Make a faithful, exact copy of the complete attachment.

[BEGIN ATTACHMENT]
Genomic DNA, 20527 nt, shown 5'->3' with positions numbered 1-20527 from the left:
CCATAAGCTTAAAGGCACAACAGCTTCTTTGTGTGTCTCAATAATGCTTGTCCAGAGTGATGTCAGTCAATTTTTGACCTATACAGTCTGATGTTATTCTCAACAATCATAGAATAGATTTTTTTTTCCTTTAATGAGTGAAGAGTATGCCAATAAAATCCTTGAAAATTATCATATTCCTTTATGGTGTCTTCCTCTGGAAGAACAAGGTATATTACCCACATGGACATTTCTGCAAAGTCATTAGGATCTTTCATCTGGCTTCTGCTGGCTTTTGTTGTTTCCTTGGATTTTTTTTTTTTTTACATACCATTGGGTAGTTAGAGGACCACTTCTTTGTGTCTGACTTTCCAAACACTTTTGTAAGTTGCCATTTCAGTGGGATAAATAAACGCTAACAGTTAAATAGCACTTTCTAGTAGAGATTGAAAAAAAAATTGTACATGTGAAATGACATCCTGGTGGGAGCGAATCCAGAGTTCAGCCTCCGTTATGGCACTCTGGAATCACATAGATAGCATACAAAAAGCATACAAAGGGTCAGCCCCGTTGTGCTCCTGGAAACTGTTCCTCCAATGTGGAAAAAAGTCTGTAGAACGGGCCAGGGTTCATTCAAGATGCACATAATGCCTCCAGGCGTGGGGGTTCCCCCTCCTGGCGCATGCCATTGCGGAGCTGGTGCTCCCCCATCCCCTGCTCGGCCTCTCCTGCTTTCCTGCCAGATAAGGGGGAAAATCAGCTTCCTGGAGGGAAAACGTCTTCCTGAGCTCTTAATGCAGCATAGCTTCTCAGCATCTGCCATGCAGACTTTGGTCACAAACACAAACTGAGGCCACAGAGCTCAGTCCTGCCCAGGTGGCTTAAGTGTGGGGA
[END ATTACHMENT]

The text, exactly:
Genomic DNA, 20527 nt, shown 5'->3' with positions numbered 1-20527 from the left:
CCATAAGCTTAAAGGCACAACAGCTTCTTTGTGTGTCTCAATAATGCTTGTCCAGAGTGATGTCAGTCAATTTTTGACCTATACAGTCTGATGTTATTCTCAACAATCATAGAATAGATTTTTTTTTCCTTTAATGAGTGAAGAGTATGCCAATAAAATCCTTGAAAATTATCATATTCCTTTATGGTGTCTTCCTCTGGAAGAACAAGGTATATTACCCACATGGACATTTCTGCAAAGTCATTAGGATCTTTCATCTGGCTTCTGCTGGCTTTTGTTGTTTCCTTGGATTTTTTTTTTTTTTACATACCATTGGGTAGTTAGAGGACCACTTCTTTGTGTCTGACTTTCCAAACACTTTTGTAAGTTGCCATTTCAGTGGGATAAATAAACGCTAACAGTTAAATAGCACTTTCTAGTAGAGATTGAAAAAAAAATTGTACATGTGAAATGACATCCTGGTGGGAGCGAATCCAGAGTTCAGCCTCCGTTATGGCACTCTGGAATCACATAGATAGCATACAAAAAGCATACAAAGGGTCAGCCCCGTTGTGCTCCTGGAAACTGTTCCTCCAATGTGGAAAAAAGTCTGTAGAACGGGCCAGGGTTCATTCAAGATGCACATAATGCCTCCAGGCGTGGGGGTTCCCCCTCCTGGCGCATGCCATTGCGGAGCTGGTGCTCCCCCATCCCCTGCTCGGCCTCTCCTGCTTTCCTGCCAGATAAGGGGGAAAATCAGCTTCCTGGAGGGAAAACGTCTTCCTGAGCTCTTAATGCAGCATAGCTTCTCAGCATCTGCCATGCAGACTTTGGTCACAAACACAAACTGAGGCCACAGAGCTCAGTCCTGCCCAGGTGGCTTAAGTGTGGGGA